The benefits will accelerate in 2013, Halamka adds, when more data exchange among organizations will be required. It is this exchange of data–rather than its mere collection–that should eventually reduce redundant care, such as duplicate procedures or prescriptions.
But it remains to be seen how the effort will fare. Meg Aranow, the chief information officer at Boston Medical Center, points out that despite these incentives, hospitals are still facing financial strains brought on by the shaky economy. “Money is being redistributed and reduced in the health-care market,” she says. “So the challenges are considerable, particularly for hospitals and physicians that did not get a head start on this work during better financial times.”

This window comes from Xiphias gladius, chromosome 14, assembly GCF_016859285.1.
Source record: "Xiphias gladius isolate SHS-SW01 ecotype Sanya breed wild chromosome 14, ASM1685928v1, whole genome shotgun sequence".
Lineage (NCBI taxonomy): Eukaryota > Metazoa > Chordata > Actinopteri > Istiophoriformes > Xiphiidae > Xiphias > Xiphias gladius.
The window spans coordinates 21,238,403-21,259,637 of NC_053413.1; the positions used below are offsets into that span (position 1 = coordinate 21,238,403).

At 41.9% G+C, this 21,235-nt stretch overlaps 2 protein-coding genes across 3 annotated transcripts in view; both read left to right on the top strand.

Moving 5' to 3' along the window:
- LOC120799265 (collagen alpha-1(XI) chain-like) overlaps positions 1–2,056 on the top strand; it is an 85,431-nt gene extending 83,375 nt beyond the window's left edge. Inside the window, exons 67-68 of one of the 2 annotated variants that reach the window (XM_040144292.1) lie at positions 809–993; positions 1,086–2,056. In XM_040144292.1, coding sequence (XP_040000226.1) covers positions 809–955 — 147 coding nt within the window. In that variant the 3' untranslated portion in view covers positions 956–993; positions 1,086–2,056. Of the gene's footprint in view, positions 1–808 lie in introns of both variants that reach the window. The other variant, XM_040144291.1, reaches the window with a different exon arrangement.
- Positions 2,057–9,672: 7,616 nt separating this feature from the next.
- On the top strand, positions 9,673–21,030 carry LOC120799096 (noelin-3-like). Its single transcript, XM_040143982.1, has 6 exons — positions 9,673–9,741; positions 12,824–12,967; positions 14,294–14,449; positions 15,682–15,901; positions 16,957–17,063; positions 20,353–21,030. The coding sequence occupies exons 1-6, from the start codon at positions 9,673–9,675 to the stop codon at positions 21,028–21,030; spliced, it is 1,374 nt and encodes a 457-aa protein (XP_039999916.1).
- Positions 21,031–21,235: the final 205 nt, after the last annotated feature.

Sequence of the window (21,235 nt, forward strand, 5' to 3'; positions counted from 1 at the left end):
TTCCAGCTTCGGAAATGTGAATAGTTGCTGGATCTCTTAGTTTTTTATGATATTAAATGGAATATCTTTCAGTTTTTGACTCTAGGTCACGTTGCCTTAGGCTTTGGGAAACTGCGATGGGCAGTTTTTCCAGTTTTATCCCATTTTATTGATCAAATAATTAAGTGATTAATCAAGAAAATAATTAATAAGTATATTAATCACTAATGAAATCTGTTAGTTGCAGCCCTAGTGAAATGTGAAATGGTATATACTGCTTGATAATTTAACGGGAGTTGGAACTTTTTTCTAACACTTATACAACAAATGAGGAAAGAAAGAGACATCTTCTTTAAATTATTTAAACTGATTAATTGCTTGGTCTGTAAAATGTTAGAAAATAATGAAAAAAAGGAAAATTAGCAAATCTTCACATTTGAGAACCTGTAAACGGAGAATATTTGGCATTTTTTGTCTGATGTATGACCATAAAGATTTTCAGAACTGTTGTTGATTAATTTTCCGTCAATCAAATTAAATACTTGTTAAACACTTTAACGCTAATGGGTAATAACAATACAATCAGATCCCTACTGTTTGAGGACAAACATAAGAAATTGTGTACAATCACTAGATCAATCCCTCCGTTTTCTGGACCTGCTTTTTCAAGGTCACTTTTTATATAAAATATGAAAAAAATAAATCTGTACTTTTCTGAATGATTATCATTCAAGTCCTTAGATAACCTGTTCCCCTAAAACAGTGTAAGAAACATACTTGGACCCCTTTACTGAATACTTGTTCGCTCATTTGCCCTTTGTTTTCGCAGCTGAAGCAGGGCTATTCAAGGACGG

Boston Medical has been an early adopter. It has made electronic connections with several urban community health centers, whose patients often visit Boston Medical to see specialists or receive emergency care. Those connections, only installed in the past year or two, now mean Boston Medical’s doctors can see the electronic records of such patients. But though the connections have provided anecdotal benefits, it’s still hard to prove that patients were better cared for, for less money.